DAILY BREEZE

December 2, 2006

Harman: Power shift to be smooth
"I will continue to make my views known," South Bay lawmaker says after Pelosi ejects her from a key House Intelligence post.


Copley News Service

WASHINGTON -- South Bay Rep. Jane Harman, formally nudged from a key leadership post Friday, nevertheless promised to ensure a smooth transition for her successor as top Democrat on the House Intelligence Committee.

"In this journey of life, you have to take a few knocks," Harman said a few hours after incoming House Speaker Nancy Pelosi handed the committee chairman's gavel to Rep. Silvestre Reyes, D-Texas.

 

Pelosi's decision capped an unusually public spat between the two high-profile California Democrats and was one of the most bitter blows of Harman's political career. Under normal circumstances, she would have become chairwoman of the Intelligence Committee when Democrats take control of the House in January.

Harman, 61, has been the top-ranking Democrat on the committee since 2003 and one of the party's leading voices on national security issues. Pelosi, D-San Francisco, had appointed her to the post, but their relationship deteriorated in recent years over political and personality clashes, observers on Capitol Hill have said.

As a moderate with a reputation for being hawkish on defense issues, Harman has been criticized by some Democrats for not being a harsher critic of the Bush administration on the Iraq war and controversial domestic surveillance programs set up after the Sept. 11, 2001, attacks. Harman can be abrasive at times, some insiders said, and Pelosi also resented the amount of media attention Harman was getting as an expert on national security.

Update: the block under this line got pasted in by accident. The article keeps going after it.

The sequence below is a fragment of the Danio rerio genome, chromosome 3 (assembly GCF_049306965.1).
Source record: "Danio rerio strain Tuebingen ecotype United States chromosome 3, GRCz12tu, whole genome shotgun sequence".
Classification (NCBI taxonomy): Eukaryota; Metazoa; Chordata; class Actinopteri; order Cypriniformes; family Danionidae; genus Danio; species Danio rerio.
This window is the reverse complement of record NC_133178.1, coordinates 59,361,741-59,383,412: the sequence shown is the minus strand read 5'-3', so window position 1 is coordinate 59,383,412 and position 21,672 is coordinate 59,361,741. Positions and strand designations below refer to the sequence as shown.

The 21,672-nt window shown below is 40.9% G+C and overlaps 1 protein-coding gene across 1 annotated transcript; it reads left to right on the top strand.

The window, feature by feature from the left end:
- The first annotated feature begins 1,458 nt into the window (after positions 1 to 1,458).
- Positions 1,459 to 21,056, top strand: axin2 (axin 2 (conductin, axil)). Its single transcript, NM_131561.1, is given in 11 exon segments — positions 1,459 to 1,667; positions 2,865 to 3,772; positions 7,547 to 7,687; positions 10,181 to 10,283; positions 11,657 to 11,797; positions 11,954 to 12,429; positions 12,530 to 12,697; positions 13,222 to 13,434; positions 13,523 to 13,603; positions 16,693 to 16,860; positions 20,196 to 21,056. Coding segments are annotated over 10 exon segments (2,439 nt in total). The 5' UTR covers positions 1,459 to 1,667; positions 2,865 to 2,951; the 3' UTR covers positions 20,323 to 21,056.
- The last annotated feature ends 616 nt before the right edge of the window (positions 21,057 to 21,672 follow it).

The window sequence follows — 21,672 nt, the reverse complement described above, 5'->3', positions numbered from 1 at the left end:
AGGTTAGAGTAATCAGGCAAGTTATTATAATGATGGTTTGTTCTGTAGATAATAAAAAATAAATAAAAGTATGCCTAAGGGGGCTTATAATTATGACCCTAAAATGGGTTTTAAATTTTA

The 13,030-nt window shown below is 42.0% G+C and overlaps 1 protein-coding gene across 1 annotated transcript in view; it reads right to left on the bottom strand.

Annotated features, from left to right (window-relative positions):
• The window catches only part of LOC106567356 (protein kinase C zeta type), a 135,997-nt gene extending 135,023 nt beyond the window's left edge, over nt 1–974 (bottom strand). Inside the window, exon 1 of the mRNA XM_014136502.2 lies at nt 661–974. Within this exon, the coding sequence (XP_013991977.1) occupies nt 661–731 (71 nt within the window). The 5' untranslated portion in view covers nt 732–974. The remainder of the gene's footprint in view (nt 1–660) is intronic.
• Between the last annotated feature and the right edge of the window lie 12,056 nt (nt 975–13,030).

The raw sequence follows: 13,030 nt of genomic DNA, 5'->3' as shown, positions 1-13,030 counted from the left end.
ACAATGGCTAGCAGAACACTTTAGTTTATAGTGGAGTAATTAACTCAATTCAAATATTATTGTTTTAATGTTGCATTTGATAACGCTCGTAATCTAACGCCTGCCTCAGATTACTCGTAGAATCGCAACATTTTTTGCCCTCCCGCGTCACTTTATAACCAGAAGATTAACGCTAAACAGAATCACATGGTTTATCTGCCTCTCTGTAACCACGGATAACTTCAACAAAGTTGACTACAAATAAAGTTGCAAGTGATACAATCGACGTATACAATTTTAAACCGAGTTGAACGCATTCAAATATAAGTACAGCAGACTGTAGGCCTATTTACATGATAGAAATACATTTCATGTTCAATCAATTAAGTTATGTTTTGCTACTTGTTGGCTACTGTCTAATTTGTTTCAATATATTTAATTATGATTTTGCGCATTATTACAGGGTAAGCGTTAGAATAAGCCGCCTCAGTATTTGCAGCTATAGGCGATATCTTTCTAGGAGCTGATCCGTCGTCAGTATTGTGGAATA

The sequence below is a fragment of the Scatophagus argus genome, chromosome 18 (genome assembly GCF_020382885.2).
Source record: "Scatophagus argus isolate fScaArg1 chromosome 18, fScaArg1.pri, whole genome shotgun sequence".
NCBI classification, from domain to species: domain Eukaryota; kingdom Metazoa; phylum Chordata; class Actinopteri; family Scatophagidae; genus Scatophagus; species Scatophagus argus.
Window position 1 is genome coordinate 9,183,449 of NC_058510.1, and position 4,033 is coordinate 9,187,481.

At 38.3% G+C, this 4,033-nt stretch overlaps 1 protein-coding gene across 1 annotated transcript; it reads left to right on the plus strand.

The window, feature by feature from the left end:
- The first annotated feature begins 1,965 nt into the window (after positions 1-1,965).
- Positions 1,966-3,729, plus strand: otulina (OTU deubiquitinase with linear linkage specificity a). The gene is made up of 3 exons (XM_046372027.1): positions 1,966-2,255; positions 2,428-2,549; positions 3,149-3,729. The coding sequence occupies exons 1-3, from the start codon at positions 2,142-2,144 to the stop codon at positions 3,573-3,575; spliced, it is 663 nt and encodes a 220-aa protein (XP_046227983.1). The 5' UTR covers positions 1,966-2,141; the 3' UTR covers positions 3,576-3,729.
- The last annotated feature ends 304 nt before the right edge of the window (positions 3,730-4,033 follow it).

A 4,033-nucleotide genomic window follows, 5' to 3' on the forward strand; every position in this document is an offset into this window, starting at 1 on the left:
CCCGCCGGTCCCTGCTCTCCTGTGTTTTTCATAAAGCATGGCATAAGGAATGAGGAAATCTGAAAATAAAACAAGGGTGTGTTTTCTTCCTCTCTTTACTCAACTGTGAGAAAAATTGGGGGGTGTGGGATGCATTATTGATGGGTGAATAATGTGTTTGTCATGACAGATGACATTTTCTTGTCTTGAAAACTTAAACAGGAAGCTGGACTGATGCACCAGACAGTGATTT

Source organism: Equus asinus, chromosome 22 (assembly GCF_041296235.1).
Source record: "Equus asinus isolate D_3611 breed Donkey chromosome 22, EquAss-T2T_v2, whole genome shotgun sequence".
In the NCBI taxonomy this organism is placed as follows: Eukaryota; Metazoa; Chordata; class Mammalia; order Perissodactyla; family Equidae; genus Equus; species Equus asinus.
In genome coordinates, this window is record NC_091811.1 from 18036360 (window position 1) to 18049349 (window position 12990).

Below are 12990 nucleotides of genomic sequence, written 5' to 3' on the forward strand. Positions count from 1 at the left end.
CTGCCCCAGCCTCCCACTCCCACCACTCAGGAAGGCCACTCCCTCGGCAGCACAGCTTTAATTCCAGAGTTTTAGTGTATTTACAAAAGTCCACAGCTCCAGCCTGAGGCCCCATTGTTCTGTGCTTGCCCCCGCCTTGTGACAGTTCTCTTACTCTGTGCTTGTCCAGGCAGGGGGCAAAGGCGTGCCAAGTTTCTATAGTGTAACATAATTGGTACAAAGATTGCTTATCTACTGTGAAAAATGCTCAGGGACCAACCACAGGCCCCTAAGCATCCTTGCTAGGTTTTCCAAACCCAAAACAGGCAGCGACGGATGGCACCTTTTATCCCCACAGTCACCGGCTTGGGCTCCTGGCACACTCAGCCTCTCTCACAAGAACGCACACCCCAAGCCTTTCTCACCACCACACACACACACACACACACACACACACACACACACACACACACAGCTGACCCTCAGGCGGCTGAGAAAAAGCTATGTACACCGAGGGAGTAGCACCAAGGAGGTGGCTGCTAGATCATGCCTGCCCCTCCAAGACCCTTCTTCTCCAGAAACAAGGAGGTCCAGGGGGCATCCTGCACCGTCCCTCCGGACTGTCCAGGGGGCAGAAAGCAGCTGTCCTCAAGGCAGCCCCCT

But Harman's defenders inside and outside Congress said she was one of the most competent defense and intelligence authorities on Capitol Hill and that Pelosi appeared blind to the broader ramifications of replacing her.

Reyes, a five-term Democrat from El Paso, is also considered a moderate. But, unlike Harman, he voted against authorizing the Iraq war.

"I felt very strongly at the time that the intelligence was being manipulated and cherry-picked to make the case to go into Iraq," Reyes told reporters Friday. "There will be serious oversight (going forward). We want to hold people accountable."

Harman promised to "do everything I can to make the transition a smooth one" and said she would get to work on an "exit memo" for Reyes. One thing she plans to highlight is the need for changes in the way Congress handles its oversight of intelligence issues -- something it has been slow to do despite recommendations from a blue-ribbon commission that studied the 9-11 terrorist attacks and their aftermath.

In particular, Harman said in a speech to the American Bar Association, the intelligence budget, which sprawls across numerous agencies, needs to be integrated; the entire committee, not just its leaders, should be briefed on top-secret programs; and, touching on her own situation, terms on the committee should not be limited.